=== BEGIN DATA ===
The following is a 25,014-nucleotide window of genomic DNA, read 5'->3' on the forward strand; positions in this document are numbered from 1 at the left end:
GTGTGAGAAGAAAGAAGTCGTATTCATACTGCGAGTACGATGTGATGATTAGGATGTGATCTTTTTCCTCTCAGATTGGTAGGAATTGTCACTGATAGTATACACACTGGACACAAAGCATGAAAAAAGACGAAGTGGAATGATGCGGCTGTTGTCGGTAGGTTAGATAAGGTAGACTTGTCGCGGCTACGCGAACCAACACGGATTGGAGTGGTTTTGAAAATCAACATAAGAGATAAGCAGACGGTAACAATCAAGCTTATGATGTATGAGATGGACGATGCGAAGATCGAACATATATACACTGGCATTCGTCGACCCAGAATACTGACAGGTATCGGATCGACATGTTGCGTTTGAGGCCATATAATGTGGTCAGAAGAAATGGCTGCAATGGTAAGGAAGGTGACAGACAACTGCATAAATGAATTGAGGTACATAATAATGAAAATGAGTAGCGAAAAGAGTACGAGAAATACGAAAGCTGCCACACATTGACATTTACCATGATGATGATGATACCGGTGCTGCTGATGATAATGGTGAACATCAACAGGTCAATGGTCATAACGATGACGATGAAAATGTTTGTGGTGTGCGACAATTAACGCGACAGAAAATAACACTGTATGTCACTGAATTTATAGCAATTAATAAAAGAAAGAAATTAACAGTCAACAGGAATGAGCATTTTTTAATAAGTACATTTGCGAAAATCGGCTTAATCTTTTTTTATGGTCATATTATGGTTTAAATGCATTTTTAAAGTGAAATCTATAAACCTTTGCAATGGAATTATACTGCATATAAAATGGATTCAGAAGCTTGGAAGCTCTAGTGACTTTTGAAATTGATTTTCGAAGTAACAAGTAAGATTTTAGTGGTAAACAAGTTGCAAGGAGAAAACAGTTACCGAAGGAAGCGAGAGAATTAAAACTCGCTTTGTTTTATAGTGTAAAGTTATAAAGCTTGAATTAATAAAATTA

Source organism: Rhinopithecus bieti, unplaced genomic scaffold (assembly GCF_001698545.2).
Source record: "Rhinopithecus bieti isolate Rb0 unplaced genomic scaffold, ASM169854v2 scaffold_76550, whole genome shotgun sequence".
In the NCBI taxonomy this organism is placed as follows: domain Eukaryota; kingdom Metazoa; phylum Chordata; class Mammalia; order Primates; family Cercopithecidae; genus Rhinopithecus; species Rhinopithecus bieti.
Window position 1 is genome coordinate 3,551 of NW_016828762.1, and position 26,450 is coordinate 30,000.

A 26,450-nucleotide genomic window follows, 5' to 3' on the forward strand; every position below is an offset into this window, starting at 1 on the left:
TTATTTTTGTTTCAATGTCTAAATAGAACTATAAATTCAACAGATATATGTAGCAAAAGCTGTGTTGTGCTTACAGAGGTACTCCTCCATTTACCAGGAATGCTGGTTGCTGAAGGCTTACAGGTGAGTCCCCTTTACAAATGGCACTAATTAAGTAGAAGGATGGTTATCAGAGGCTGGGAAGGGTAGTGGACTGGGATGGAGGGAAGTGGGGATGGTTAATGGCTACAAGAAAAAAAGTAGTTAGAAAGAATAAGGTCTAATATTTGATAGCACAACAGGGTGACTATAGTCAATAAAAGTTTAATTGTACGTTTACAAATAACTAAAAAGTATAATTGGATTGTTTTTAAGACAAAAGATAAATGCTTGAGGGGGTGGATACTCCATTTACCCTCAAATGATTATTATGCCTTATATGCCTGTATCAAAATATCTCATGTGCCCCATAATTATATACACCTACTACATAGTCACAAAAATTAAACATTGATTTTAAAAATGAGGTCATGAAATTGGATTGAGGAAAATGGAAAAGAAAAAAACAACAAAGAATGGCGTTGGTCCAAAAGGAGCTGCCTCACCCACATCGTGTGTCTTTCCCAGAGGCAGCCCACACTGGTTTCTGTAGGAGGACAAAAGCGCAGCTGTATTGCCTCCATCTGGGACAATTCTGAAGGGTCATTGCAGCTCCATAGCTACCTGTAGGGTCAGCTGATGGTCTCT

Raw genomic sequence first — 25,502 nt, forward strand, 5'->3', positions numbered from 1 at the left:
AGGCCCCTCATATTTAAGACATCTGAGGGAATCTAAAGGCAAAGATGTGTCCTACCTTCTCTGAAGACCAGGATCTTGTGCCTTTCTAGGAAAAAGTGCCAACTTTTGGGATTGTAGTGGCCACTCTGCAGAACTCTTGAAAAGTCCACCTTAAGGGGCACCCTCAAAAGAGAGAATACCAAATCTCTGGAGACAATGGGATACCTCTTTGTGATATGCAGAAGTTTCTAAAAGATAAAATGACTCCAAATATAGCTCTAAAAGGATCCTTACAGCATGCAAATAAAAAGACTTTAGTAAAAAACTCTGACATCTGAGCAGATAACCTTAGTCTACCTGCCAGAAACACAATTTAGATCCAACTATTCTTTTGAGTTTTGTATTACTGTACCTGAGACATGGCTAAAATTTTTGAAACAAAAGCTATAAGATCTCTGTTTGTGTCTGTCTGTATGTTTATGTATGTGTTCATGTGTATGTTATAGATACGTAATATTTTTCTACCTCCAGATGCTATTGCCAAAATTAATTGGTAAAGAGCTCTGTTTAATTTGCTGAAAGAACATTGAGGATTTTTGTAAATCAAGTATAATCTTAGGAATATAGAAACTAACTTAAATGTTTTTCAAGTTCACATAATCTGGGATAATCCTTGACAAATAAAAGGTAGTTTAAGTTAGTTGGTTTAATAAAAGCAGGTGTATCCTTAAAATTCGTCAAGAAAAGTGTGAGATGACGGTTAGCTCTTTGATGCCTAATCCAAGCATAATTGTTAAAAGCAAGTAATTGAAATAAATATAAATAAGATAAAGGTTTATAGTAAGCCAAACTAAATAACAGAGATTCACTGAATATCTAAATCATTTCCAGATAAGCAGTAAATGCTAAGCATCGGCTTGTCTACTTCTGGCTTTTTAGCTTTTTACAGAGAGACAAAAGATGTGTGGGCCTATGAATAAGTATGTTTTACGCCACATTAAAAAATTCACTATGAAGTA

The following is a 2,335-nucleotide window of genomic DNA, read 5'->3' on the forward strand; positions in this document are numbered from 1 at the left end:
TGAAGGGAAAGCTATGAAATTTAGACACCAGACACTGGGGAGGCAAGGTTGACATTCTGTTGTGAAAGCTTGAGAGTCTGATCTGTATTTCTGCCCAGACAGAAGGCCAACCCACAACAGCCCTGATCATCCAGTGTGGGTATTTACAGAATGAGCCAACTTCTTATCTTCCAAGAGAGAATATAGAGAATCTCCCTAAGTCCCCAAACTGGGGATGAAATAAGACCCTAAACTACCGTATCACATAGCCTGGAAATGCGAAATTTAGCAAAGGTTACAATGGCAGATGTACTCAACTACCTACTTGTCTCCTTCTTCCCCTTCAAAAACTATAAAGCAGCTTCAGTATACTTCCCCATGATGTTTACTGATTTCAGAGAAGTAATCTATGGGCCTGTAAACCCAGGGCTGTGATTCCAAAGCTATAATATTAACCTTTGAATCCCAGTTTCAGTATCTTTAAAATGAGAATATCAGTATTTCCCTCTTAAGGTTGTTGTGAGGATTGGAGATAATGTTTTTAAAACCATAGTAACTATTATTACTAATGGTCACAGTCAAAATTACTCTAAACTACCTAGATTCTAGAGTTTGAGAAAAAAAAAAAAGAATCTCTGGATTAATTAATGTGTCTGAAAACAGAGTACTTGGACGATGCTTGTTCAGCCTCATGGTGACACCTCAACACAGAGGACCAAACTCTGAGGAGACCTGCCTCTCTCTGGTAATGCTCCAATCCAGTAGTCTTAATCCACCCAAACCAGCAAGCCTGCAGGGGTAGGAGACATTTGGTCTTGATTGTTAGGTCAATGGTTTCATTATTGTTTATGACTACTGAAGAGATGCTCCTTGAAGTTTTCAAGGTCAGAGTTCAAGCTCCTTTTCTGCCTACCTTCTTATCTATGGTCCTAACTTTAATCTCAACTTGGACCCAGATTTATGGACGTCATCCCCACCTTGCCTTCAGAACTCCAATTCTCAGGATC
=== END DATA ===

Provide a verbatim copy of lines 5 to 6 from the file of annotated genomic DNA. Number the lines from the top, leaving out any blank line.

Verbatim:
In the NCBI taxonomy this organism is placed as follows: domain Eukaryota; kingdom Metazoa; phylum Chordata; class Mammalia; order Primates; family Cercopithecidae; genus Rhinopithecus; species Rhinopithecus bieti.
Window position 1 is genome coordinate 3,551 of NW_016828762.1, and position 26,450 is coordinate 30,000.